In 1995, Rabinovitch was among a group of rabbis accused of indirectly influencing Yigal Amir to assassinate Prime Minister Yitzhak Rabin, having branded Rabin a moser and likened his government to Nazis. The previous summer, he had also issued a ruling that Jewish soldiers should disobey any government orders to vacate West Bank army bases.
- Hadar Itamar [הדר ��יתמר] (in Hebrew). Jerusalem: Daʻat Torah. 1971.
- Probability and Statistical Inference in Ancient and Medieval Jewish Literature. Toronto: University of Toronto Press. 1973.
- Darkah shel Torah [דרכה של תורה] (in Hebrew). Ma'ale Adumim: Maaliyot Press. 1998.
- Melumdei Milḥama [מלומדי מלחמה] (in Hebrew). Ma'ale Adumim: Maaliyot Press. 2004.
- Siach Nachum [שיח נחום] (in Hebrew). Ma'ale Adumim: Maaliyot Press. 2008.
- Iyunim be-Mishnato shel ha-Rambam [עיונים במשנתו של הרמב״ם] (in Hebrew). Ma'ale Adumim: Maaliyot Press. 2010.
- Mesilot Bilvavam [מסילות בלבבם] (in Hebrew). Ma'ale Adumim: Maaliyot Press. 2015.
- Yad Peshuta [יד פשוטה] (in Hebrew). 1–14. Ma'ale Adumim: Maaliyot Press. 1977–2016.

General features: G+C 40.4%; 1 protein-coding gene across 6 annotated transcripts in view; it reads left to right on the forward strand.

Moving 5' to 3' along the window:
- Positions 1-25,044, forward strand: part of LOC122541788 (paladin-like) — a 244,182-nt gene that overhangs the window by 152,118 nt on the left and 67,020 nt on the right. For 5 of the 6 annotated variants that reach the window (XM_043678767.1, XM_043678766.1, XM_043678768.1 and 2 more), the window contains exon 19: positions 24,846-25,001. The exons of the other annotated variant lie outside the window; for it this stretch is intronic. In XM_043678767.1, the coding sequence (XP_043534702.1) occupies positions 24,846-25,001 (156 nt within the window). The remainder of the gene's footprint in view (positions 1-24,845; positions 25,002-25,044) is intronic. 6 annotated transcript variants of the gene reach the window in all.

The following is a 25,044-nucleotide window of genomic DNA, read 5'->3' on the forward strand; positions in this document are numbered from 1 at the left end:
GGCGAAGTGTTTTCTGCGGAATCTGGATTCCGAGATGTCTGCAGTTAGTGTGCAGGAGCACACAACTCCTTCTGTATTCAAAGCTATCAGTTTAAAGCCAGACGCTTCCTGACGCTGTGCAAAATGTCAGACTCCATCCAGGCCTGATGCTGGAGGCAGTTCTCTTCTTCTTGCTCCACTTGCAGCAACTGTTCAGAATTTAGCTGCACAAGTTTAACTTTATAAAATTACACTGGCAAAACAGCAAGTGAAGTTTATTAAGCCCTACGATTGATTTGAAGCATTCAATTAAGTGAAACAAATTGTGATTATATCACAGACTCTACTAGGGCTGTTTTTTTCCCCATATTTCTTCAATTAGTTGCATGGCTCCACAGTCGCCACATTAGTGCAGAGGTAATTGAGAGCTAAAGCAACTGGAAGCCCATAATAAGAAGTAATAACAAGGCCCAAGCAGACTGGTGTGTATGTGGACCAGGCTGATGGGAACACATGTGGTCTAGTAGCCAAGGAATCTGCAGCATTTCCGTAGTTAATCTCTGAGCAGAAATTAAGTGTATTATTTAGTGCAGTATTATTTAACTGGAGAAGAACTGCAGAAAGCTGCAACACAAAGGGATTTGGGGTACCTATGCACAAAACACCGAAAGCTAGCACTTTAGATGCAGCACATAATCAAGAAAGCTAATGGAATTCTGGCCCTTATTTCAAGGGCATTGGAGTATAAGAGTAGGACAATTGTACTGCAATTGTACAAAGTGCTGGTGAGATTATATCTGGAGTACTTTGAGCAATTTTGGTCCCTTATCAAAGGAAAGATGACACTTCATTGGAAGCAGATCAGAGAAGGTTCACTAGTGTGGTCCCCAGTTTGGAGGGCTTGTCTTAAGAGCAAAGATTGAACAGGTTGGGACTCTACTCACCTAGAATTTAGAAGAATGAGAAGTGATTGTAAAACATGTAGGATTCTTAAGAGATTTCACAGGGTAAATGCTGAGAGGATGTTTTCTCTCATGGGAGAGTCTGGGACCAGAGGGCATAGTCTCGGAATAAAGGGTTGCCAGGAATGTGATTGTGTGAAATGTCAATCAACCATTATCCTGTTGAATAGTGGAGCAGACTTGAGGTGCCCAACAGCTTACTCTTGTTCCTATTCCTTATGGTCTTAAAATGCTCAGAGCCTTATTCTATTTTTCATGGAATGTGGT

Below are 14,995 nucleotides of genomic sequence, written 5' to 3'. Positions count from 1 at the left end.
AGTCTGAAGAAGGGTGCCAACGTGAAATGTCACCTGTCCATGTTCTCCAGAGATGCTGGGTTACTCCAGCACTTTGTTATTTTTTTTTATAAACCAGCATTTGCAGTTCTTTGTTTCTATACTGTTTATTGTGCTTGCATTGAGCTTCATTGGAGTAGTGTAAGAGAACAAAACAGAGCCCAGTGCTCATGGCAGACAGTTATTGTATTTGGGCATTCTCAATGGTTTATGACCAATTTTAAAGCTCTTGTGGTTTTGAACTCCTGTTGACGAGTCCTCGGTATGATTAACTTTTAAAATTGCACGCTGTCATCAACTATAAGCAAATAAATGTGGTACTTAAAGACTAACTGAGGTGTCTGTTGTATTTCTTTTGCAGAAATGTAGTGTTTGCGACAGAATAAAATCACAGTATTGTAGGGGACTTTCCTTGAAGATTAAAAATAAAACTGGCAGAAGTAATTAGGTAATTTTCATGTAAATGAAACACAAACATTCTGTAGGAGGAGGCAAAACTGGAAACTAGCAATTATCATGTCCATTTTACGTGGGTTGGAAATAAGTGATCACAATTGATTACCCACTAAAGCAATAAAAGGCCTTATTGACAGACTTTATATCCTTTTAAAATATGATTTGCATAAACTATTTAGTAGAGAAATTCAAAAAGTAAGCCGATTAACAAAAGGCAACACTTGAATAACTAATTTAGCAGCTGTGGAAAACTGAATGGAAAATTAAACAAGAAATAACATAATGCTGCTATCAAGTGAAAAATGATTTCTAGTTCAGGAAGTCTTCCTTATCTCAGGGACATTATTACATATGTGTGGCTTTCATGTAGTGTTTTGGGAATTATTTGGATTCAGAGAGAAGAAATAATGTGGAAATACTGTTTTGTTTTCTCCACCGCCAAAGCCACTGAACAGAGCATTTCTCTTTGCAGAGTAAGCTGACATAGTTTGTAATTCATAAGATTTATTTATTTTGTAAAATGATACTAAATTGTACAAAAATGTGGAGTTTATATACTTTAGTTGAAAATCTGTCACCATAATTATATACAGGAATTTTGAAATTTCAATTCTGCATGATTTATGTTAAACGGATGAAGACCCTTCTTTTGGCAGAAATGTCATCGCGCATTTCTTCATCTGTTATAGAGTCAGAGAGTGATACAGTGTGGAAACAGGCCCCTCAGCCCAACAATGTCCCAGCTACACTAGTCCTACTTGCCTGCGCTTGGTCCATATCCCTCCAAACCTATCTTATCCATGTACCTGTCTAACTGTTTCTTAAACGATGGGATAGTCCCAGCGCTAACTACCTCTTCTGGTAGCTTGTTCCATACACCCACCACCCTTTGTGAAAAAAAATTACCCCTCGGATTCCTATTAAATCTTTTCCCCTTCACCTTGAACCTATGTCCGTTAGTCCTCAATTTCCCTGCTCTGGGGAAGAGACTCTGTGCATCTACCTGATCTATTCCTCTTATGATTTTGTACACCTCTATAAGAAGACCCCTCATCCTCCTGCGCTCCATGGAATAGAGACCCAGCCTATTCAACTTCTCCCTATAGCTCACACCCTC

- Rabinovitch, Nachum L. (Winter 1965). "Chametz and Matzah: A Halakhic Perspective". Tradition. 7 (4): 77–88. JSTOR 23256045.
- Rabinovitch, Nachum L. (Fall 1966). "A Halakhic View of the Non-Jew". Tradition. 8 (3): 27–39. JSTOR 23256082.
- Rabinovitch, Nachum L. (Spring 1968). "What Is the Halakhah for Organ Transplants?". Tradition. 9 (4): 20–27. JSTOR 44818165.
- Rabinovitch, Nachum L. (August 1969). "Studies in the History of Probability and Statistics. XXII: Probability in the Talmud". Biometrika. 56 (2): 437–441. JSTOR 2334437.
- Rabinovitch, Nachum L. (Summer 1970). "Rabbi Hasdai Crescas (1340–1410) on Numerical Infinities". Isis. 61 (2): 224–230. doi:10.1086/350621. JSTOR 229976. S2CID 144368575.